DONALDSONVILLE — Ascension Parish officials want to see more information before they accept the Army Corps of Engineers' recent statements that a $255 million waterway clearing project in East Baton Rouge Parish would have a minimal impact on downstream communities.
The comments came Thursday as Ascension Parish officials aired some skepticism, laced with light sarcasm, about whose engineering conclusions to trust, whether it comes to flooding or the strength of the Sunshine Bridge.
Parish President Kenny Matassa told the council Thursday that he had asked the Corps for its analysis of the dredging and clearing plan's impact, which would speed up water flow in five bayous or creeks that empty into the Amite River or Bayou Manchac.
"A week ago, I asked to see the models," Matassa said, with a slight smirk, "because when you fill up Manchac, it's coming our way."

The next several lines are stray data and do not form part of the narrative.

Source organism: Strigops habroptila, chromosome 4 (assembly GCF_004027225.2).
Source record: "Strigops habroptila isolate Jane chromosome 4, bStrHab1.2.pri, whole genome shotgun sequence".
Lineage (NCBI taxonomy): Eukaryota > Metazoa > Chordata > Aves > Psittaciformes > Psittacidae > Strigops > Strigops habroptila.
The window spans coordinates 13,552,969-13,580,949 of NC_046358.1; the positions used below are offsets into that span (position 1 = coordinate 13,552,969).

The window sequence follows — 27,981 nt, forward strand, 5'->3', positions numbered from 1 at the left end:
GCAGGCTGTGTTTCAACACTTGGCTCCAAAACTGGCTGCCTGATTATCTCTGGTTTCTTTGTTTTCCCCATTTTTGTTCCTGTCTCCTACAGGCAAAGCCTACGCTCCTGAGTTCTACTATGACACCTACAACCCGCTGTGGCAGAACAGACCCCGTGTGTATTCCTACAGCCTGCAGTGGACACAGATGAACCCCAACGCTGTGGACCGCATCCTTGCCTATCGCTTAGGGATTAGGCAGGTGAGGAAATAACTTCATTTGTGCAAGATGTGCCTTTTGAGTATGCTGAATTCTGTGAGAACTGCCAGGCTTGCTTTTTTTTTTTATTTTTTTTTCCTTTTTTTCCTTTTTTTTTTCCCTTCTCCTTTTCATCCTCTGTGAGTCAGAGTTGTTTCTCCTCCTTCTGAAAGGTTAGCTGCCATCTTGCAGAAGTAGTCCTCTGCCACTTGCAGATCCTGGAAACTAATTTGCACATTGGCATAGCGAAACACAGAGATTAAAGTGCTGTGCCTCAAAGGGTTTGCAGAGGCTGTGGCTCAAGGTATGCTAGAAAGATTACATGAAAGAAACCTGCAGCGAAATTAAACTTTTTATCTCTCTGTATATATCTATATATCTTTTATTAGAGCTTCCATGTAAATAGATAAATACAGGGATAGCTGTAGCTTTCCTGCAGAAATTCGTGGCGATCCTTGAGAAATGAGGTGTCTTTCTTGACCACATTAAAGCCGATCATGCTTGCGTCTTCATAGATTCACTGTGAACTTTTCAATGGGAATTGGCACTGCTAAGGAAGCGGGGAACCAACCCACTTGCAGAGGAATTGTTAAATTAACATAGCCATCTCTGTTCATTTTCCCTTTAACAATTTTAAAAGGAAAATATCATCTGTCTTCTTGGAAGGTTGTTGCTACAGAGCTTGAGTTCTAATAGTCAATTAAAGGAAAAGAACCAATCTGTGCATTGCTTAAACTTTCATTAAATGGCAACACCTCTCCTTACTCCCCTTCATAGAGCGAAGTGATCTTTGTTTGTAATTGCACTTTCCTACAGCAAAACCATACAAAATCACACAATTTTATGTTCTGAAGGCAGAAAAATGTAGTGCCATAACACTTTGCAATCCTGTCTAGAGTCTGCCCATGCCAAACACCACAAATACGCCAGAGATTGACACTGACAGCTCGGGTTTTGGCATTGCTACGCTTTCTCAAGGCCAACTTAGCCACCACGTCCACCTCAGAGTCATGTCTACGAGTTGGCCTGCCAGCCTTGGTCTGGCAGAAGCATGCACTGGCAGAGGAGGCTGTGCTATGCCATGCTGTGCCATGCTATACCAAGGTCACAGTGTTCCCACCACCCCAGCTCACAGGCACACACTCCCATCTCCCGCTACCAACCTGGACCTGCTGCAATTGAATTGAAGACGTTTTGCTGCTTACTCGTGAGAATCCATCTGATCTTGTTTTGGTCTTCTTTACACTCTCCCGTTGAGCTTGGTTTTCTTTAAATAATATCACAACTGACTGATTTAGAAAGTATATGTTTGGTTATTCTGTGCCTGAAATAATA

Matassa's comment came moments after Councilman Randy Clouatre reiterated his interest in reopening stalled litigation with Livingston Parish over the Laurel Ridge levee extension project. Clouatre alluded to a dilemma with scientific modeling: the layman's perception of their validity can often be in the eye of beholder.
"Right," Matassa said. "We had a model that showed the Sunshine Bridge should have fallen down too."
In May, a state highway bridge official told a federal panel investigating a crane barge crash into the Mississippi River bridge that a computer model showed the span should have come down after the Oct. 12 crash. The bridge never fell but was shut completely and then partially for months before emergency repairs were finished.
Rene Poche, Corps spokesman, said the modeling on the bayou clearing project in Baton Rouge isn't final and won't be ready until next month.